Every year, we turn to those fancy year-end lists and retrospective reviews of all that happened in the year.
It’s an irresistible deep-dive into those memories you cherish and some you may have forgotten. Did you marvel over the wedding of Prince Harry and actress Meghan Markle? Did you wonder if North Korea’s vow to denuclearize was real? Did you root for the brave rescuers to free the 12 boys trapped in the Thailand cave? Who didn’t?
From Bitcoin’s fall from grace to the instability of the stock market to the midterm elections and the controversy over illegal immigration, the year filled with notable news and memorable moments.
And when you turn to pop culture, it’s a reflective look that leads to a responsive debate. Wait, Vanity Fair called NBC’s The Good Life the top show on television? While we’re at it, how come Paddington 2 keeps popping up on best-of lists? And why didn’t Ella Mai’s Boo’d Up make Billboard’s year-end top 10?
But after you read all the articles and watch all the shows that capture the good and bad of 2018, or maybe before you do that, you need to produce a show about your own 2018. Don’t leave it up to Facebook to put together one of those animated collections of top photos.
If you really want to develop a clear image of your 2018 business venture and create a strategic vision for 2019, you’ll have to do it yourself. Yes, every business consultant stresses planning, but if you do it correctly, it can be fun.
Here are five steps you can take to help you land on one of those “Best of” lists in December 2019. (Okay, maybe not, but at least your own, personal, “Best Year Ever” list.
Review Your History
Remove the rear-view and side-view mirrors from your car, and then try to drive somewhere. You may arrive at your destination, but if the journey is of a considerable distance, you’ll find it difficult to make the trek.
The point is you can’t know where you’re going unless you know where you’re coming from. How can you build a plan without a review of what you achieved in 2018?
Professional development specialist Ellen Huxtable says look closely at the successes you enjoyed: “(Look at) the clients you especially pleased, the marketing channels and messages that worked, the processes which were efficient and effective, and anything else which was a winner, and which propelled your business forward.”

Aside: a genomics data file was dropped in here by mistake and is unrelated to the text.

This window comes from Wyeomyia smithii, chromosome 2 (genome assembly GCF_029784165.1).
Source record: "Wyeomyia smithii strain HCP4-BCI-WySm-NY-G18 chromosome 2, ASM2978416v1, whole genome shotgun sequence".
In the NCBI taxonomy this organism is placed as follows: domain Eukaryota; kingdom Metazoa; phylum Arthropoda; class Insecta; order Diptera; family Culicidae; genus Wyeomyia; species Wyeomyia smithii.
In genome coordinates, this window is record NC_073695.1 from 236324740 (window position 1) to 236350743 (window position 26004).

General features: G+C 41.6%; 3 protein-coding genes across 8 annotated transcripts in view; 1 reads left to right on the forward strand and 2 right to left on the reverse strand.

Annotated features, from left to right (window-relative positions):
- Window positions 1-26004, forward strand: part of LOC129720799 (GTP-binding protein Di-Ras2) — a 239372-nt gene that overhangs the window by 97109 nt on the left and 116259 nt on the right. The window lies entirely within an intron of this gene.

This is a process that needs to be empirical, not emotional.
Of course, just as those big-event lists contain highs and lows, so too may your business year. The question is what are you going to do about the bumps in the road that made your path more difficult?
Everyone makes errors. Don’t ignore them, but don’t obsess over them.
“Take the lessons you learned last year and apply them to the next,” said Louis Mosca, Executive Vice President and Chief Executive Officer of American Management Services. “Don’t dwell on your mistakes. It’s how you perform versus your plan, not versus last year.”
Check Out the Trends
Once you’ve figured out where you’ve been, turn your focus to where you want to go.
There’s probably some market data and research that prompted you to launch your business. As you focus on 2019, it’s important to revisit the data, trends and inclinations that first inspired you to become a startup entrepreneur. What’s changed? What’s expected in the New Year?
Crafting a plan and preparing for another year means embracing a life-long learning approach. Continuing education matters, from sales to technology to the rising importance of remote working and cowork spaces, it’s critical to read, watch and learn. Here’s one article from Business News Daily forecasting 20 business trends and predictions for 2019: https://www.businessnewsdaily.com/7605-business-trend-predictions.html.